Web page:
Jesus tells them that all these “great” events – the healings, the teachings, the miracles, and the Transfiguration – need to be seen through the lens of the cross.  Anything less would lead us to worship a god just like ourselves.  We need more.  And Jesus gives us more.

Jesus gives us God who KNOWS our pain, who is WITH US in suffering, who HOLDS us in our struggles and LIFTS us when we fall.  Jesus is the shoulder to cry on, the strength against which we can scream in our desperate hours.  To what other god could we ever direct our anger and hate?  Any other god would crush dissent and doubt, but Jesus doesn’t – he loves us even IN them.

Any other god would want only the best and the brightest as followers, but Jesus calls the weak and sinful and sick and make us bright through HIS work.

Our weakness, our suffering, our doubts, our sinfulness – all those things are transfigured through Jesus’ sacrifice and love.

It doesn’t mean they go away, what it does mean is that even in the midst of them we have value to God, we are precious to God – and loved by God for all eternity.

Not always what we want, not always what we expect – but always what we ultimately need.  Thanks be to God.

AMEN.

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The Holy Innocents, Martyrs

The Holy Innocents, Martyrs, ABC, 2014 (preached December 28, 2014)

first reading:  Jeremiah 31:15-17

Psalm:  124

second reading:  1 Peter 4:12-19

gospel reading:  Matthew 2:13-18

***Note:  I was substitute preaching for a colleague at a neighboring congregation, so I was not preaching to my regular folks.  Also, the commemoration of the Holy Innocents is December 28th, and when Dec. 28th falls on a Sunday its appointed readings take precedence over the regular ones for the first Sunday of Christmas.


What a depressing day.  Right after we welcome the baby in the manger, right after we can finally sing all our favorite Christmas carols, we are confronted with the slaughter of innocent children.

This commemoration of the Church brings up all kinds of questions that are ultimately unanswerable – and way too much to deal with in one sermon.  And those questions bring up others that are equally unanswerable.  How could God allow those little children to be senselessly murdered?  How come God didn’t stop Herod?  Why do bad things happen to good people?  Why are innocent people sometimes punished while the guilty go free?

We can answer these questions in part, but not completely.  I have often said that I have a long list of questions I want to ask God when I get to heaven, and those are some of them.  There are parts that can be answered though, and it’s important that we talk about that.

Each of us has been given incredible freedom as human beings made in God’s likeness.  We are not puppets to be manipulated, we are God’s children, individuals with limited, but still amazing will and power.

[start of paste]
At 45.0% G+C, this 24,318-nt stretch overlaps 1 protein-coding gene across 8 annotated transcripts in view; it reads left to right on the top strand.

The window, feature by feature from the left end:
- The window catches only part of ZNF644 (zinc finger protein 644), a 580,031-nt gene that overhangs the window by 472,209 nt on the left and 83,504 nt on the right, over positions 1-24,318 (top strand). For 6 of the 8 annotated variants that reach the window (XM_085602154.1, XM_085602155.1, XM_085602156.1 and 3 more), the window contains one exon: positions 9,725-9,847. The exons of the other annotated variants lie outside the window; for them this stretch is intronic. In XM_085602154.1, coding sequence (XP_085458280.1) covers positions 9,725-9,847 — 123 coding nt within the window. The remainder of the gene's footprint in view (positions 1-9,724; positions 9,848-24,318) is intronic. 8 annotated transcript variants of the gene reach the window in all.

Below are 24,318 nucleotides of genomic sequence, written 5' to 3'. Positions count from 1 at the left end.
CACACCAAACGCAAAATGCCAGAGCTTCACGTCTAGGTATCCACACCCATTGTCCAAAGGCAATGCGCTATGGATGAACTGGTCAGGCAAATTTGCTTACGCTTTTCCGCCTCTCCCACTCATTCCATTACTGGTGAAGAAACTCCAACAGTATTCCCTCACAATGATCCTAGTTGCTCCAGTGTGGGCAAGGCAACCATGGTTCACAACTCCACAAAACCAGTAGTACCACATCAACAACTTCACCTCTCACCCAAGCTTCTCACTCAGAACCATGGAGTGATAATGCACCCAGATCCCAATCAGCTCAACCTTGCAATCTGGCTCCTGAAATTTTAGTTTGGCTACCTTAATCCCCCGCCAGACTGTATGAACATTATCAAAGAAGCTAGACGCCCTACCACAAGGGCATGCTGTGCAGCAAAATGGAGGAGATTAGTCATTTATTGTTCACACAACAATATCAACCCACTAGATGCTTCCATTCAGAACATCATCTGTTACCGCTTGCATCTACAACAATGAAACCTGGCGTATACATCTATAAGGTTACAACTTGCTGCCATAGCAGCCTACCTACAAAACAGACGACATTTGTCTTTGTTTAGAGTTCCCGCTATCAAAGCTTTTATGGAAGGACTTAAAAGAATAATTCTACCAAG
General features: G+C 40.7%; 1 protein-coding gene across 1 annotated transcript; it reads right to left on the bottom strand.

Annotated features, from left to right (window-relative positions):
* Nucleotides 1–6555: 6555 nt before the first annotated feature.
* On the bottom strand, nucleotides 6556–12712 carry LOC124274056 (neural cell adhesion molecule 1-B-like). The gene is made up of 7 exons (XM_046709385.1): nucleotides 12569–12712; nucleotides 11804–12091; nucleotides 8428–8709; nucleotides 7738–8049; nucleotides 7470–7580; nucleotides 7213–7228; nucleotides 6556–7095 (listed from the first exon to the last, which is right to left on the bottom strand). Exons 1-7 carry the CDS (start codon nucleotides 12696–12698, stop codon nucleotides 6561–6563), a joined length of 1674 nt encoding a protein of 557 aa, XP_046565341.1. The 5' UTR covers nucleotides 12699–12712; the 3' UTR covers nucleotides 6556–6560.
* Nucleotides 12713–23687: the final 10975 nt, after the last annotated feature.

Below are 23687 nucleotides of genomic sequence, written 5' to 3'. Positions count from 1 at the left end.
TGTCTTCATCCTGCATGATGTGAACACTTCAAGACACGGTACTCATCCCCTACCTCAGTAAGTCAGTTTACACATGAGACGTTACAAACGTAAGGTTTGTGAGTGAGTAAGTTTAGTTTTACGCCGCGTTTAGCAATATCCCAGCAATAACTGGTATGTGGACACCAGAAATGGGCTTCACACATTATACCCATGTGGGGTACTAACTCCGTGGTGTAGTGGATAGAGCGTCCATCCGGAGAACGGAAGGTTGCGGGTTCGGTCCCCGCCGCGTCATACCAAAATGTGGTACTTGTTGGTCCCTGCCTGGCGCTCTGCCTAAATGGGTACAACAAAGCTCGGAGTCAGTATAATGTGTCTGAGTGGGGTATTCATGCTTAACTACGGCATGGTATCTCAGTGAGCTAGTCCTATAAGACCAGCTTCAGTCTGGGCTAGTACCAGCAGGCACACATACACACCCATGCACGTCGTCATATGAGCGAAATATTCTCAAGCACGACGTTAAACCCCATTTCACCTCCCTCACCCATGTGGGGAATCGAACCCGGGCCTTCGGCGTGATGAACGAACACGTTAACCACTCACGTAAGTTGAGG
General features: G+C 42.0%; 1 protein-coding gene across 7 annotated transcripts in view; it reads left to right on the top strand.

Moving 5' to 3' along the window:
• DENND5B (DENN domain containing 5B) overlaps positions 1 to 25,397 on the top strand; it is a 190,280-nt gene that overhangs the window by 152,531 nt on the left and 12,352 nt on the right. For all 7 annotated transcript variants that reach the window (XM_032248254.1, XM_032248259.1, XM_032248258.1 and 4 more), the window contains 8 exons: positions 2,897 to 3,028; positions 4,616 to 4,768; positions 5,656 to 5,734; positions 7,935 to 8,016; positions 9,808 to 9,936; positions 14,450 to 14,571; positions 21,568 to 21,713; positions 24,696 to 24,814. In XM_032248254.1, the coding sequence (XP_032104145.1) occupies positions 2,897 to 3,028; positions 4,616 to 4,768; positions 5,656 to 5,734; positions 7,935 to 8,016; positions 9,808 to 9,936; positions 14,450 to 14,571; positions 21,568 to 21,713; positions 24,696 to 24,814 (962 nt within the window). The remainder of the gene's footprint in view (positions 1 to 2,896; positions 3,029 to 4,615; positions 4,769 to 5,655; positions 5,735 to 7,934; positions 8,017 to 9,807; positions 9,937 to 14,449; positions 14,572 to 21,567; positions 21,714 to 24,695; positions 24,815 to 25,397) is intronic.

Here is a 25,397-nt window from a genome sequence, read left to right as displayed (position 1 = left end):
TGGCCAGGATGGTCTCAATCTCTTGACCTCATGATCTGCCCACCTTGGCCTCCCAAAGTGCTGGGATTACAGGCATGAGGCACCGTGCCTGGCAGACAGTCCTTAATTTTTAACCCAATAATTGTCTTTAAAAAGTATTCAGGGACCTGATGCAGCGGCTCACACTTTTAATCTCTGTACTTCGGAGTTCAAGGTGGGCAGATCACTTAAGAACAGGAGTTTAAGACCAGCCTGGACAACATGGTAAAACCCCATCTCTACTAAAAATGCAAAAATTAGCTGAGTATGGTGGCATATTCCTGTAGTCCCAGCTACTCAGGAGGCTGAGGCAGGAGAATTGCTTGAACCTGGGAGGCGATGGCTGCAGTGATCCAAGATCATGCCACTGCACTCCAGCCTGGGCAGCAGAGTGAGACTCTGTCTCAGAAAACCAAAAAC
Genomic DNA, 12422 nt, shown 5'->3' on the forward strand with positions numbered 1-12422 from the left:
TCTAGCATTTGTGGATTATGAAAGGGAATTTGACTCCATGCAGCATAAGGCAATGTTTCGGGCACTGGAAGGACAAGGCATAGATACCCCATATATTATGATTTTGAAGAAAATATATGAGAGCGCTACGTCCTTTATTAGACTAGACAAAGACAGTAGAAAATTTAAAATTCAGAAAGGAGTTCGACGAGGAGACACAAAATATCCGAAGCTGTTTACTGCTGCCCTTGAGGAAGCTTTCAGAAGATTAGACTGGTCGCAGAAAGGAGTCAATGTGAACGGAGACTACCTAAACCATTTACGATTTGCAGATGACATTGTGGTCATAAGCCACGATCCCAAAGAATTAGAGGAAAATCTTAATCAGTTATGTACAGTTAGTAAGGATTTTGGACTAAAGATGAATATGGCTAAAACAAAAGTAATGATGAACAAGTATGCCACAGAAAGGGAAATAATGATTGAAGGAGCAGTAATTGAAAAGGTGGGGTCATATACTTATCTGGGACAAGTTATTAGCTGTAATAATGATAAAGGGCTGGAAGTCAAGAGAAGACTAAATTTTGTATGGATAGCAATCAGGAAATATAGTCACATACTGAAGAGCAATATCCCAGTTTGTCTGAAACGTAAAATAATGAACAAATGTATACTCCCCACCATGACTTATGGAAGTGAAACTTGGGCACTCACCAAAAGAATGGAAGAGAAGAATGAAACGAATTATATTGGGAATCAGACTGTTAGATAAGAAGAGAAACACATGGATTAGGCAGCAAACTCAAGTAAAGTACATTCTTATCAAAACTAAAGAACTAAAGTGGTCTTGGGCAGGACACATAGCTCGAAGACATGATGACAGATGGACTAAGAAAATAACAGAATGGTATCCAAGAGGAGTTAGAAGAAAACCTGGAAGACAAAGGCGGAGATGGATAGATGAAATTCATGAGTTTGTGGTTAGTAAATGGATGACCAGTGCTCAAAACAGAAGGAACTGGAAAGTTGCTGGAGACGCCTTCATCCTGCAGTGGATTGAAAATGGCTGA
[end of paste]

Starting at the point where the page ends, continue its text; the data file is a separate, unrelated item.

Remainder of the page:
The freedom that God gives us at birth is a wonderful thing.  It empowers us to shape our own future, and we have tremendous abilities and opportunities to help others.  There are countless examples of our human capacity to be kind, generous, and giving to one another.

But this freedom can also be abused.  We are given the freedom to do good, but along with that comes the freedom to act and make choices that may hurt or devastate others.

We may have countless examples of human kindness but we also unfortunately have countless examples of human cruelty.

It’s not lost on me that even as we remember the slaughter of all those innocent children by Herod, there are hundreds of parents in Pakistan who will never stop grieving their children who were murdered by religious extremists just a few weeks ago.

There are families torn apart by domestic violence, kids being bullied and degraded in schools, racism, sexism, classism, and all the other “isms” that just never seem to fade away.

All this violence and hatred I believe can be traced back to the sin of covetousness.  Envy.  Greed.  The desire for power over others – to want the power that someone else has.  Whether it’s power manifested through owning land, money, possessions, or influence over people – it’s intoxicating, it’s addictive, and it’s dangerous.

There’s a good reason that we have one or two commandments (depending on how you number them) that speak directly to coveting – wanting what someone else has.  And this was Herod’s problem.  Herod’s sin.  He had power and he didn’t want to give it up or share it.  He was even willing to slaughter children to keep it.